I can also provide a personal example of this. My artist grandmother doesn’t really do much painting anymore because the tremor in her hand has progressed to the point where she can only hold a brush for 10 or 20 minutes or so (on a good day) or not at all (on a bad day). However, in her younger years, she was often time poor, so time she saved from having to mix colours by being able to use a tube colour was extra time she could spend actually painting. Once her hand started to deteriorate, convenience colours allowed her to paint for longer before she had to stop for the day because her hand was too tired and shaky. Instead of having to mix a blue and a yellow or a phthalo green and a yellow, and then mix other colours into that mixture, she could just start with a tube green and then adjust it as necessary. While she has effectively given up painting now (preferring to sit with me when I paint and squeeze out colours when I need them), she has said that without convenience mixtures, she would have had to stop painting earlier than she actually did.

Some of my own convenience colours in various mediums.

Obviously if you use convenience colours and intend to sell or display your work, you should conduct your own lightfastness tests to see if they will change, but if you’re just doing sketches in journals or mucking around for fun, it doesn’t really matter. You may also find you have problems with some convenience colours – particularly greens – looking artificial or unnatural if you use them straight out of the tube, but most artists still add small amounts of other colours to convenience mixtures to get the colour they want. On a side note, it’s important to remember that different manufacturer’s versions of a particular convenience colour may vary wildly, so if you can, look at a colour chart online before buying a specific convenience colour in a different brand (for example, in the lightfastness tests I linked to above, there are three examples of Sap Green and all are completely different).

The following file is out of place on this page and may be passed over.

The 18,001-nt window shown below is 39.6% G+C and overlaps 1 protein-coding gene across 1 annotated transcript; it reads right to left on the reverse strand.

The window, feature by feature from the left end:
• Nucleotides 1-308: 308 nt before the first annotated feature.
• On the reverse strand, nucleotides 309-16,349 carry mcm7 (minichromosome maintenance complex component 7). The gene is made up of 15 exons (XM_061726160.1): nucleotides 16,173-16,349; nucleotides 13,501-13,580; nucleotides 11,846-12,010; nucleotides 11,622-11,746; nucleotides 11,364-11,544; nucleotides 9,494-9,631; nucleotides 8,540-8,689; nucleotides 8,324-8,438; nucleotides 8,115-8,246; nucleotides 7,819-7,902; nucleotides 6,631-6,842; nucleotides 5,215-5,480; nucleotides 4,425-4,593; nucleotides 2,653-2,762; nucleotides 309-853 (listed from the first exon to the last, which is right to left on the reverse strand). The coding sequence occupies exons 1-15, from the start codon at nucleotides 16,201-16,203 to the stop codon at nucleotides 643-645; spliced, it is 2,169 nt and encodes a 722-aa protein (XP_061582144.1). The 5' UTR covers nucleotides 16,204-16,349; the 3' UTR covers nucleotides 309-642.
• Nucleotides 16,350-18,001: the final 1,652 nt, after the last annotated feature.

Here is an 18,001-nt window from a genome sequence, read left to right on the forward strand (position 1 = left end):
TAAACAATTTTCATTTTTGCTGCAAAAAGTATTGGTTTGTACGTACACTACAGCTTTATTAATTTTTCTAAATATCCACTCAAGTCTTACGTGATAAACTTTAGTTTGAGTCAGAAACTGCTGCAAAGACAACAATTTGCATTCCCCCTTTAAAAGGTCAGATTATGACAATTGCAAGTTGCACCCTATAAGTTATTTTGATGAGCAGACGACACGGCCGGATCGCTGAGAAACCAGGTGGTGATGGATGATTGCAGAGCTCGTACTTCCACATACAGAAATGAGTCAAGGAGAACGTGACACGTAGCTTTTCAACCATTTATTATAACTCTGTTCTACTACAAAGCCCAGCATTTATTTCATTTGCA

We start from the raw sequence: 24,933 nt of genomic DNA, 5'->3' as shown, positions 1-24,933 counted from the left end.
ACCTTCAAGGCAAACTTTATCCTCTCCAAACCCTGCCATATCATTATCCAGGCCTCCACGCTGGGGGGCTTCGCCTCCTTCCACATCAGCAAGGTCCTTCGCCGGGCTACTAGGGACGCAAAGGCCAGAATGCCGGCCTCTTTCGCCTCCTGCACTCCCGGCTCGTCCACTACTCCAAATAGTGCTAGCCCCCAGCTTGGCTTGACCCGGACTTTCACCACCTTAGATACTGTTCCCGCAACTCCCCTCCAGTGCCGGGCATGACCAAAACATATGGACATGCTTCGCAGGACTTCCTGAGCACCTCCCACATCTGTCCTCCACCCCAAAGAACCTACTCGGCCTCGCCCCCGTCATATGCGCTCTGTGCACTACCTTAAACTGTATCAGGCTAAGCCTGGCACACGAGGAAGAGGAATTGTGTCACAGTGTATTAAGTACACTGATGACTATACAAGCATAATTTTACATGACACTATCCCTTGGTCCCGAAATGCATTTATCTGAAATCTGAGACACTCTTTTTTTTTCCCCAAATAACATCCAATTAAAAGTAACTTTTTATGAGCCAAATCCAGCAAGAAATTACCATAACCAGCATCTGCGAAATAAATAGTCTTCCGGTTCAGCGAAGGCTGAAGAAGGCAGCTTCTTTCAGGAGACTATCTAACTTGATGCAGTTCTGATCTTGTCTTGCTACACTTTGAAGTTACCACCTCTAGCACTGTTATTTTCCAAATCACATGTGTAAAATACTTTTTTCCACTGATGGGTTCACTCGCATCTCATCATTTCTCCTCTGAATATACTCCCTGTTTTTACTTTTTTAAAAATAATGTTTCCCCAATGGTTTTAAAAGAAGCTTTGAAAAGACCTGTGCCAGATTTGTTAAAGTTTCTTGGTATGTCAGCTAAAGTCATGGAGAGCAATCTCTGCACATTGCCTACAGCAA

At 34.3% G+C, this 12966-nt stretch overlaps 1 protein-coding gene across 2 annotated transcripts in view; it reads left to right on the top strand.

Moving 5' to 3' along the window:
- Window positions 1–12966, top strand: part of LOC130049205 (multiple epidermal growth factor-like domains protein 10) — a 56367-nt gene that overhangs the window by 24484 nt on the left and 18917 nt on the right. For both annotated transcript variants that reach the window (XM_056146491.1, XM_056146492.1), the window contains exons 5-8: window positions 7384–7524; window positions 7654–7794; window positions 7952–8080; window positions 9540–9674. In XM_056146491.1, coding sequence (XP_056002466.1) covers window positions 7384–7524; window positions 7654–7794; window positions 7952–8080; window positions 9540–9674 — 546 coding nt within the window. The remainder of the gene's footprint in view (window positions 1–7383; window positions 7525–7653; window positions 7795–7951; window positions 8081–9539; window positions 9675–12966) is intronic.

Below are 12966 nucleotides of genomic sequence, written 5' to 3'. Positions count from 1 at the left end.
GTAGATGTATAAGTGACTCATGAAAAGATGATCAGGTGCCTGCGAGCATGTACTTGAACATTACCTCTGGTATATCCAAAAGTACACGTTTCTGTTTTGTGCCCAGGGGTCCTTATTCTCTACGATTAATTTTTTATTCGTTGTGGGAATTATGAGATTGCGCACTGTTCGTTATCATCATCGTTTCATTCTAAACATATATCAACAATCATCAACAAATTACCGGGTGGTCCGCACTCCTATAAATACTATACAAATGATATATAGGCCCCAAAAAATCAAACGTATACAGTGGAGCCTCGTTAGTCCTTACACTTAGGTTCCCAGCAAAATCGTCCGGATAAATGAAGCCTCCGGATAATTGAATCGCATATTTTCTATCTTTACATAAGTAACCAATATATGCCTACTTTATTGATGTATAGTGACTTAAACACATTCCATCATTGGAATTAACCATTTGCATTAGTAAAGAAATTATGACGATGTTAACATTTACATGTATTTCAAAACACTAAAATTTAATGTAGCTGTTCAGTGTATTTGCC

Also, even if you don’t really need to use convenience colours, sometimes they make things so much easier. I use a lot of dark grey, and rather than having to mix it all the time with Ultramarine Blue and Burnt Sienna (both colours I use frequently on their own or in other mixes), I find it so much easier to just use Payne’s Grey. I tend not to use convenience greens as I prefer to use a phthalo green and add yellows, reds or blues to make them look more natural, but I am fond of some convenience colours like Naples Yellow (which is sometimes made of a single pigment but is often made up of two or three colours) or various pale flesh tones. Even though I’ve been painting for a long time, I always find it tedious and difficult to mix a pale flesh tone I’m happy with in a timely manner and with a minimum of paint wastage, so why would I keep fart-arsing around trying to do so when I can just get a pre-mixed skin tone and add pinks, yellows or browns to it to get the exact colour I need?